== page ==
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By Dan X. McGraw
Dallas Morning News

DALLAS - Dennis Bell has seen violent crime and drugs keep people from leaving their homes in West Dallas for years.
But in less than a month, Mr. Bell said, he has seen the neighborhood start to change as city officials have cracked down on everything from stray dogs to weapons under a pilot program aimed at turning around part of the troubled area.
"This should have been started a long time ago," said Mr. Bell, 63, a Dallas resident whose parents live in the targeted area. "This is and can be a great place to live."
The new initiative, which began Oct. 6, brings together the forces of various city departments - from code compliance to police - to zero in on an area with dilapidated houses, trash on the streets and homeless people living in vacant lots.
If the program succeeds, the city hopes to use it as a model in other rundown areas, Dallas police Sgt. Sheldon Smith said.
"These are quality-of-life issues that have been acceptable, but they shouldn't be," Sgt. Smith said. "We have to not only protect people but also serve them."
To start the program, city employees went door to door asking residents what city services they needed or wanted.
The top needs were clear: more police patrols and more visits from Dallas animal services and code compliance officers, said Melva Franklin, director of West Dallas Weed and Seed, a federal program that is working with the city on the pilot.
City officials used the survey data to set their course.
In 10 days, they picked up 159 stray dogs and issued violations of city property codes on 157 structures, according to statistics provided by Sgt. Smith. Police made 223 misdemeanor arrests.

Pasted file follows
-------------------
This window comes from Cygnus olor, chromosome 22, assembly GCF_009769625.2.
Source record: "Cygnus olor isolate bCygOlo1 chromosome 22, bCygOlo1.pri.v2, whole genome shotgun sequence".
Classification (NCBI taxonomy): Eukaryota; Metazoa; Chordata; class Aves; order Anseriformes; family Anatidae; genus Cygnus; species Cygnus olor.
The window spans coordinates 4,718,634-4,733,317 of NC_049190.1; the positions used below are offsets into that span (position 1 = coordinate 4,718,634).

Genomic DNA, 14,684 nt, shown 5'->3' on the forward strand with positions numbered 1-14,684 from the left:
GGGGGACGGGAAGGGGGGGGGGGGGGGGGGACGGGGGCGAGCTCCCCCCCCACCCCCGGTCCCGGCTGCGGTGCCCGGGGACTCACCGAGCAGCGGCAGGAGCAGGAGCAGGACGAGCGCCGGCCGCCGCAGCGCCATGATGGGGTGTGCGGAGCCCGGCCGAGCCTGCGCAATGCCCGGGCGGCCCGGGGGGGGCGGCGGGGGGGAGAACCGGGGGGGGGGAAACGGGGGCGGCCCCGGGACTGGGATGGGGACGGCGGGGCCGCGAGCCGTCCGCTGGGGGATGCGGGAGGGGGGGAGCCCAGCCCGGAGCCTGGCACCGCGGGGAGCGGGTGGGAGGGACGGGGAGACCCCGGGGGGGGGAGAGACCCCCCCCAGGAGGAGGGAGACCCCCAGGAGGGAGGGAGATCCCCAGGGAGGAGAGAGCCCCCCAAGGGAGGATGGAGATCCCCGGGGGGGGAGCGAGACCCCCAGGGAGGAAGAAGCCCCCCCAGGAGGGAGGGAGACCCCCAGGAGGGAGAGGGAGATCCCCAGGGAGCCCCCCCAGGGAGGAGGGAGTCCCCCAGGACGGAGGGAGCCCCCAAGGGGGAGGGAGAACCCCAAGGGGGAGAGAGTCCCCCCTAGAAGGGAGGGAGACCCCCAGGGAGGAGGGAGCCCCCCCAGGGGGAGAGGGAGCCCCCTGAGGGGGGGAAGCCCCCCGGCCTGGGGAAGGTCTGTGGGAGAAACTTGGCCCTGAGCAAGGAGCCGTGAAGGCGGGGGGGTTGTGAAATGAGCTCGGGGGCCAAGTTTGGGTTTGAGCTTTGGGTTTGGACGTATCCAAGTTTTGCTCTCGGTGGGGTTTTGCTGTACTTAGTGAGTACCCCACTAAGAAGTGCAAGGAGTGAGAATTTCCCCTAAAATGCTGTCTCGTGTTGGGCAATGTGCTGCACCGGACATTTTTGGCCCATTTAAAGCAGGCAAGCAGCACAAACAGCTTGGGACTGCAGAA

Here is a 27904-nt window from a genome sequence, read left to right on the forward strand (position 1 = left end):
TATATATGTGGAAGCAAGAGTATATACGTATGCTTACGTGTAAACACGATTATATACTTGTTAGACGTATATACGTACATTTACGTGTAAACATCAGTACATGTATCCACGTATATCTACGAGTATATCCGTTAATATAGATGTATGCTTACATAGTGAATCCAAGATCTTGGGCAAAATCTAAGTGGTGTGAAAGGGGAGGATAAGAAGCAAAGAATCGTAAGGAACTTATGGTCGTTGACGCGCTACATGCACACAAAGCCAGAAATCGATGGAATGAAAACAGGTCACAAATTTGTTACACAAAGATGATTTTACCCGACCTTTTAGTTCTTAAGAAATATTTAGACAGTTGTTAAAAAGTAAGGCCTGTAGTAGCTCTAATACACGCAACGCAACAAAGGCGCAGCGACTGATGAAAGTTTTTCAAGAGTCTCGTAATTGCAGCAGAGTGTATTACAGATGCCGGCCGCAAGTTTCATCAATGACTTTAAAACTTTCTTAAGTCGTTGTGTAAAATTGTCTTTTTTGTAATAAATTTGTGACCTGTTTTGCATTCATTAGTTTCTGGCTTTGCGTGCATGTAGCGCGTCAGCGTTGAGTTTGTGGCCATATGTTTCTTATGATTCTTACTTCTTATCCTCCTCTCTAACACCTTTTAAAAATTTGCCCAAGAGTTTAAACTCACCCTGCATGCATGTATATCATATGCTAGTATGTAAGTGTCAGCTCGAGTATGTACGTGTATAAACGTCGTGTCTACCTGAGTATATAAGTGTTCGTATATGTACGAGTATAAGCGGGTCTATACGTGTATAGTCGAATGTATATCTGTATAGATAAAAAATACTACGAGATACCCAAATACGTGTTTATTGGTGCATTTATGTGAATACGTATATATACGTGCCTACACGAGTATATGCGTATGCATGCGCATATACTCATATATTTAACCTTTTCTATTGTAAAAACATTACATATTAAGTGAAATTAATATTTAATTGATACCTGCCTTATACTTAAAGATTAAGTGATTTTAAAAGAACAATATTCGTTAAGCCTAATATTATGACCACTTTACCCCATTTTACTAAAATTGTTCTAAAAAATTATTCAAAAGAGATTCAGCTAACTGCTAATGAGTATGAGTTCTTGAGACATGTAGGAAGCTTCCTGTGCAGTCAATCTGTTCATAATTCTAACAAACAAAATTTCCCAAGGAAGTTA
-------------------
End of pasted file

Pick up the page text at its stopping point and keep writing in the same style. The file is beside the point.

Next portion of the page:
The Dallas Health and Human Services staff also connected residents to crisis outreach workers and referred some people to mental health services.
"We are talking about transforming neighborhoods; talking about transforming communities and transforming individuals," Ms. Franklin said. "It is a process of teaching and learning."
But not everyone thinks the pilot will help the area. Dennis McMorris, 39, a resident, said the drug problem needs to be solved with education, not increased patrols.
"There is too much history of being disrespected," Mr. McMorris said. "West Dallas is a project. It isn't a quick fix, but that's what they want."
City crime statistics show crime in the entire area has declined by 14 percent in the last year. Sgt. Smith said he knows the area still has a drug problem, but he hopes the problems will subside.
City officials have continued to devote services to the area and have picked out two other sites in West Dallas for possible future pilots.
"By far, we are not finished," he said. "West Dallas is changing; there is no doubt about that. The change is coming."

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